Eventually, Kmart expects to roll out the new format to its entire chain of 2,035 discount stores as part of a plan to improve profitability and become more competitive with Wal-Mart Stores, Bentonville, Ark., the nation's largest retailer and chief Kmart competitor. Kmart has been losing sales and market share to both Wal-Mart and Target, the third-largest discount chain, for the past few years and desperately needs to make its store base more productive than the current sales level of about $200 per square foot.
Unlike Wal-Mart, which is investing heavily in the supercenter format, with plans to roll out 100-plus a year, Kmart has cut back capital spending recently to focus on improving its existing operations. The discounter also completed a $3.7 billion refinancing effort early last year, easing some of the concerns about the chain's financial stability.
The high-frequency strategy will not affect Kmart's supercenter operations. The chain currently operates about 100 supercenters, which are known as Super Kmart Centers, and four new supercenters are planned for this year.
"We're going to make every effort that we can to further enhance the sales and profitability of those supercenters we have in operation currently," Kahle said. "We are going to use our capital in a more conservative way in 1997, but would expect that in 1998 we would be making greater investments in Super K because we do identify Super K still as a very important growth vehicle for us."
An executive at a wholesaler in the Midwest said he believes the new high-frequency format gives Kmart "a twist to its operation that's not too complex in terms of implementing" and that the strategy bears watching. Kmart will likely continue to refine it so that "two years from now it probably won't be what it is today," he added.
One shortcoming, however, is that as it now stands, The Pantry doesn't have a large enough assortment to be a one-stop shopping trip for groceries, the executive said. Customers are usually reluctant, especially in times of economic prosperity, to split their shopping trips between stores.
"This is always an evolving industry and I think that's true more so today than ever before," the Midwest executive said. "There's a blurring of the lines in terms of where customers think they have to buy things. That's one thing you have to bear in mind. Customers are not locked in with a traditional type of thinking like they used to be."
Another executive at a chain in the Northeast said he doesn't believe Kmart has faced some of the typical challenges associated with operating a supermarket, like keeping in stock and handling all the new-item introductions from major manufacturers.
"Kmart is still in the honeymoon phase," the executive said. "New sizes, shapes and flavors are coming out all the time. When they start seeing those challenges, they may have a different view."
On Wall Street, some securities analysts noted that Kmart has chosen initially to convert stores that either don't compete against top Wal-Mart or Target units, are underperforming the company average or are most in need of renovation, which almost guarantees a short-term sales boost and a quick return on investment.
However, at the store tour last year, Gryson said the remodeled stores' performance has exceeded the improvements that typically accompany a remodeling project. '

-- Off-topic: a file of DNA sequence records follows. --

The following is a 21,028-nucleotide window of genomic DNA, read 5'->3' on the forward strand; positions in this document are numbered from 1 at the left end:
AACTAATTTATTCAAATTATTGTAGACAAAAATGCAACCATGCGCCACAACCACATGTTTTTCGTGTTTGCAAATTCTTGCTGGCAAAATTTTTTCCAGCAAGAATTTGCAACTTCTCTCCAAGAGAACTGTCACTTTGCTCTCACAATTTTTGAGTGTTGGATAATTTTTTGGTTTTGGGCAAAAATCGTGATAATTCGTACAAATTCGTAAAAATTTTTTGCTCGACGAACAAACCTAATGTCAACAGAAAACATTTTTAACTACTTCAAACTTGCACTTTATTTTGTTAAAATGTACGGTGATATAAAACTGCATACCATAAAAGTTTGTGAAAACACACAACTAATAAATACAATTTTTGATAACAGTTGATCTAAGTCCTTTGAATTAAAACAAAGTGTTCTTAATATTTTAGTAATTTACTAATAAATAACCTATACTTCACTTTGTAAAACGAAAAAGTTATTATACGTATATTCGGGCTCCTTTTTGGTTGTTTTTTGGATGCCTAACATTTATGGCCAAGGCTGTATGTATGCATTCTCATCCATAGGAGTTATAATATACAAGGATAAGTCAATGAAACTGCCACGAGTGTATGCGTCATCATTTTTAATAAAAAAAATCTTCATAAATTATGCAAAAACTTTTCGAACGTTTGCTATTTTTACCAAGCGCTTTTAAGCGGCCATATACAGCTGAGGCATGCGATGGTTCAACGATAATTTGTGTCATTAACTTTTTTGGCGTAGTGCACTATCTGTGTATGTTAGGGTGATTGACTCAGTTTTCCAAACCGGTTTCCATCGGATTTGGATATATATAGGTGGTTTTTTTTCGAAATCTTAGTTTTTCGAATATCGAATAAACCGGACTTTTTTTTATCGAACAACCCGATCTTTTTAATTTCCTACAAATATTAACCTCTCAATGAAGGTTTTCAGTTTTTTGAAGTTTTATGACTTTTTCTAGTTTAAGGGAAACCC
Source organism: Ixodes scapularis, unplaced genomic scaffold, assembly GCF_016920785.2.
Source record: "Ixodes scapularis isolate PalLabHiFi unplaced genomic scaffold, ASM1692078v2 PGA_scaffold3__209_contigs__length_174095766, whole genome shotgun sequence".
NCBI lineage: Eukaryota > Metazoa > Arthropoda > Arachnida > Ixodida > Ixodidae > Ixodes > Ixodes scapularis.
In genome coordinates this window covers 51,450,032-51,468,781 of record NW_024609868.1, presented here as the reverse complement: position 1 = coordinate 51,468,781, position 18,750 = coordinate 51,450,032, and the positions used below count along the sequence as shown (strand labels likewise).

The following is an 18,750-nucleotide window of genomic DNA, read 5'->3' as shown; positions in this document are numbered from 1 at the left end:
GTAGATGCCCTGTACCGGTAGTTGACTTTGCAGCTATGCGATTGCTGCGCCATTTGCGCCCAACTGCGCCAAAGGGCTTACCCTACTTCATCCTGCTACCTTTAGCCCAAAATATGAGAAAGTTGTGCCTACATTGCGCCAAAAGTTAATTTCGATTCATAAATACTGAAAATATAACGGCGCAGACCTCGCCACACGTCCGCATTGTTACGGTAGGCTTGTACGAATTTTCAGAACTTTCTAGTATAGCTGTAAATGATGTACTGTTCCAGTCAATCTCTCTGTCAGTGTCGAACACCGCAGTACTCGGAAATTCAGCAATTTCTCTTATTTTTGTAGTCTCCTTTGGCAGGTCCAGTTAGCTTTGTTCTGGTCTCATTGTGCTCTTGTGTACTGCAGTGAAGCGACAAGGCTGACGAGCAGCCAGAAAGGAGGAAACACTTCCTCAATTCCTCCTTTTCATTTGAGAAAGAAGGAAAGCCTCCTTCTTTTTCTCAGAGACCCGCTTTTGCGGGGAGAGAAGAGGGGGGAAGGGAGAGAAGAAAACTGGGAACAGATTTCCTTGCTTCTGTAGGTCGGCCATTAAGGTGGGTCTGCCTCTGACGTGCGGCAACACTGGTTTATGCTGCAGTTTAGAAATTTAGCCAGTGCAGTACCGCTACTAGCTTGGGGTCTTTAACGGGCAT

'Obviously, the fact that we've have added the pantry and the commodities is driving traffic in the store and giving us a lift in the other departments," he said at the time.
Analysts also wonder whether Kmart isn't being "cherry-picked" for its heavily promoted items without getting the benefit of "brush-off business" in the other, higher-margin areas of the store, which is key to the success and profitability of the strategy.
But Kmart officials say the crossover shopping strategy works.
"We're seeing a crossover so once the high-frequency format is put in, those other frequently shopped departments like children's and home fashions are showing gains upwards of 15% on average," Kahle said.
She also noted that there is a shopper -- the young woman with a family -- that every retailer wants to attract. Kmart's goal is to encourage that shopper to make more frequent visits to its stores by, in part, offering strong assortments in home fashions and women's and children's apparel in combination with low prices on selected grocery items.
Rick Church, a securities analyst at Smith Barney, New York, said he believes it's "still a bit too early to call" whether the format will be successful.
"I think that in some instances they've been able to show some improvement," he explained. "But it's difficult to really discern whether it's because of the format per se, or whether just by spending more capital dollars and renovating the store Kmart has stimulated more sales."
Still, Church said he believes Kmart is deriving some benefit from the capital dollars invested in the new format.
"By the same token, the other unknown now is what will happen when they start competing more directly over time with supercenters," he added. "What's going to happen to this high-frequency format? That's the unknown."
"I hear it's doing well," said David Poneman, a securities analyst at Sanford Bernstein, New York. "I think it's hard to argue with the numbers. If they're getting increases in traffic, it sounds like the format is constructive."
Told that Kmart was downplaying the significance of the new pantry area in its discount stores, the Northeast chain executive scoffed at the notion.
"Do people think of Kmart as a supermarket?," he asked. " No, people still think of Kmart as a discount department store. But by adding various grocery categories that they didn't have before and consolidating it in one place, they give a much stronger supermarket look to their discount department store. That's a fact."